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Selling to Your Niche, Part 2 - Create Collections

Thursday, February 7, 2008

There’s a saying in marketing circles that goes like this:
“If you market to everyone, you are marketing to no one.”

How does this relate to marketing your photos?

It means you need to narrow your marketing focus to 2 or 3 tightly themed niches rather than throwing out thousands of unrelated photographs into the world, hoping someone bites.

The first step in finding your niches is to group your photographs into themed collections. You probably already know what themes resonate throughout your portfolio. Themes can be based on subject matter, location or even on a color. My microstock agency (Dreamstime) makes it easy to create themed collections under its Designer’s section. Other agencies may not have this option. In that case you'll need to find a way to group your photos in order to market them to buyers.

Here are two of my collections:
Diesels - based on long-haul semi trucks
View of the Southwest - based on Southwest regional images

It’s a good idea to have at least ten related images in a collection in order to offer a selection to buyers. As you upload new images to your agency directory, remember to add accepted photographs to the collections you have created.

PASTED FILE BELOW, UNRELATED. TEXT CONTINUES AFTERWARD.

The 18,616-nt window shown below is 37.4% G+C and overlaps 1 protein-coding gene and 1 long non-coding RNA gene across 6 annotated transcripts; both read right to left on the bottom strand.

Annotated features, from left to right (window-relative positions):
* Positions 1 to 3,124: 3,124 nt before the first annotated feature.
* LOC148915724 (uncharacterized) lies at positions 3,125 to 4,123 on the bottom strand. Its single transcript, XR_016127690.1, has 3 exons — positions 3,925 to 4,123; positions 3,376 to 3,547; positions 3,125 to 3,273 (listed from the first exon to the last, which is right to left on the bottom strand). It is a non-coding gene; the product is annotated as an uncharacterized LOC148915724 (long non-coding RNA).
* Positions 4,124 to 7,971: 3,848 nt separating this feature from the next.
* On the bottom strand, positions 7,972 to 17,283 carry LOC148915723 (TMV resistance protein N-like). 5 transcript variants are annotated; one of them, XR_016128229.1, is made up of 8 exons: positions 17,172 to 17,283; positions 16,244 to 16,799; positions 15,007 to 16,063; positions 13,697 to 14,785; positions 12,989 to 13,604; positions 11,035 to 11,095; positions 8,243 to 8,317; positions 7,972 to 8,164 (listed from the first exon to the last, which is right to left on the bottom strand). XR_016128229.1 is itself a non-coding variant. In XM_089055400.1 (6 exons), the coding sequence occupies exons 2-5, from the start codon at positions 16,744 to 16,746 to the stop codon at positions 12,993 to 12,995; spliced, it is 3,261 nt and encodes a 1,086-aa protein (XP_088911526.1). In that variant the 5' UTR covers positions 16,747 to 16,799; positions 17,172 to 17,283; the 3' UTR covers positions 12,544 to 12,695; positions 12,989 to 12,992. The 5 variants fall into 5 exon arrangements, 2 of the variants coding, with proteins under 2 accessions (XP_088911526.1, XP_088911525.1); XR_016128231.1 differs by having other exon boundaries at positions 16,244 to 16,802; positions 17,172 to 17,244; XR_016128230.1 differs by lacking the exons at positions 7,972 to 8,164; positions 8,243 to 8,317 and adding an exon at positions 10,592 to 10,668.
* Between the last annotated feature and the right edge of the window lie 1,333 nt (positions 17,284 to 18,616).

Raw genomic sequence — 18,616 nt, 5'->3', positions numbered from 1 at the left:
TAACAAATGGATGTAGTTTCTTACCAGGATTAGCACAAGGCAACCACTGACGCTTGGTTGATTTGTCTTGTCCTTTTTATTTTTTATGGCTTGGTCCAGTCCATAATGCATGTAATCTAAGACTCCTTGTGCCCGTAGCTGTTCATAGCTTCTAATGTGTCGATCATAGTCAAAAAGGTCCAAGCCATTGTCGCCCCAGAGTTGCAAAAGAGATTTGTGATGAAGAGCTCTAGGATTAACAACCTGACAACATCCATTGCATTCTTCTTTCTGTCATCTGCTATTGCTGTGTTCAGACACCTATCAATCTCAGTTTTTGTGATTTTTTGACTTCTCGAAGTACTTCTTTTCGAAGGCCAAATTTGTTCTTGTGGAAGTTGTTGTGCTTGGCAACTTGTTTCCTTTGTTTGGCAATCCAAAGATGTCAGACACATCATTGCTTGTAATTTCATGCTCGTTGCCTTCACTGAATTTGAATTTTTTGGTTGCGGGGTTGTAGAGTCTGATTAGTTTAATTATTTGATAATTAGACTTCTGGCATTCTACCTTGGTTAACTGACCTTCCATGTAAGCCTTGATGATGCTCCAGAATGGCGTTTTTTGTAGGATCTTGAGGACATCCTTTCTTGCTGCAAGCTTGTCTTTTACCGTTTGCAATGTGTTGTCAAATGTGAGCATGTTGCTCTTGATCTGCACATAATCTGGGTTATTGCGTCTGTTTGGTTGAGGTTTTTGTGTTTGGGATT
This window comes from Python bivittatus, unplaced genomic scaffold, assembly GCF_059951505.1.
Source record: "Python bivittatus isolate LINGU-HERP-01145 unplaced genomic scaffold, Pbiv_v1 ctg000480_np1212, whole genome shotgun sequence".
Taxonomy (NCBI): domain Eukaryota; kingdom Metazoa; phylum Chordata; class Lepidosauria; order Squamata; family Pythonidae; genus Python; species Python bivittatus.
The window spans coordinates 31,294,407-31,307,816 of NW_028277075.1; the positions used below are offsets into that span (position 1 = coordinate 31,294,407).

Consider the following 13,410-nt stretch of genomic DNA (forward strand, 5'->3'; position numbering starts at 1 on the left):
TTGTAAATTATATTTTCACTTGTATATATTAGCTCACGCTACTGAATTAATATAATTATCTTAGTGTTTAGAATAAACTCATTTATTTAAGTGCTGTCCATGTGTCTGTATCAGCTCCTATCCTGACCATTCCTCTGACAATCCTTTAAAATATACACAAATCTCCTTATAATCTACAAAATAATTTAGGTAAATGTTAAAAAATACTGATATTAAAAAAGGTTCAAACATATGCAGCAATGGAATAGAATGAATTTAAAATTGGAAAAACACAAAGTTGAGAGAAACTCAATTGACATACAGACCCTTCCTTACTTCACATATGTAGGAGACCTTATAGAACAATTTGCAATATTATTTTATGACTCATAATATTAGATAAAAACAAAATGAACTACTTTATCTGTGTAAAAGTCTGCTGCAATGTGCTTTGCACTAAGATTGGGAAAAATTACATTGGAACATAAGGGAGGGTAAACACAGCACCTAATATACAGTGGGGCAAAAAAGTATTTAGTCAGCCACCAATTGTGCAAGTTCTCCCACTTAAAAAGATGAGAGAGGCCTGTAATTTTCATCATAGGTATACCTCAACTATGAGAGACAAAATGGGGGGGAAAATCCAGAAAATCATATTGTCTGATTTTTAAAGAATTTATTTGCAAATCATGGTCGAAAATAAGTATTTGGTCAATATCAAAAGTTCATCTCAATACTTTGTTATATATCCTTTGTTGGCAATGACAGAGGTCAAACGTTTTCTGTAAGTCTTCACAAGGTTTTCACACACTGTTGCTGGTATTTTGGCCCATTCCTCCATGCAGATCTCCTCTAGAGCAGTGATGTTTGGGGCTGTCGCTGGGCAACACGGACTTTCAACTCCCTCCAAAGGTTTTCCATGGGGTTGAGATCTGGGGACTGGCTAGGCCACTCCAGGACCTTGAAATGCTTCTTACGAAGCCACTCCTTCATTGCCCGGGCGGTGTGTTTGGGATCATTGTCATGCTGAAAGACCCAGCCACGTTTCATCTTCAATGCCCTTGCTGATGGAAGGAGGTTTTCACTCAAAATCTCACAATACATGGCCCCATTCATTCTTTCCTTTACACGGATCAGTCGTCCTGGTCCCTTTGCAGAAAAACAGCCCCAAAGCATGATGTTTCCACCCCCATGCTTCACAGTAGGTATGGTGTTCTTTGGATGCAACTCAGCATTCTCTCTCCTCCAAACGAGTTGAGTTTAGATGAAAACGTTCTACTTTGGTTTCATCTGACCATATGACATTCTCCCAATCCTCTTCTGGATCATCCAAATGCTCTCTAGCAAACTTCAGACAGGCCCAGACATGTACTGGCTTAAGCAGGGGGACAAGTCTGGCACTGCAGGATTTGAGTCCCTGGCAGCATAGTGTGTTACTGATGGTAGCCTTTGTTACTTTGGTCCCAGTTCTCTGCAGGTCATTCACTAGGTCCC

To learn more about Dreamstime collections visit: http://www.dreamstime.com/collections_list

Part 1

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posted by La Roach, 8:41 PM AddThis Social Bookmark Button AddThis Feed Button

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Selling to Your Niche, Part 1

Sunday, February 3, 2008

It’s time to get the word out! You can sit back and wait for buyers to stumble across your stock photos listed among the millions of images at your micro stock agency. Or you can find your own buyers and send them directly to your photographs.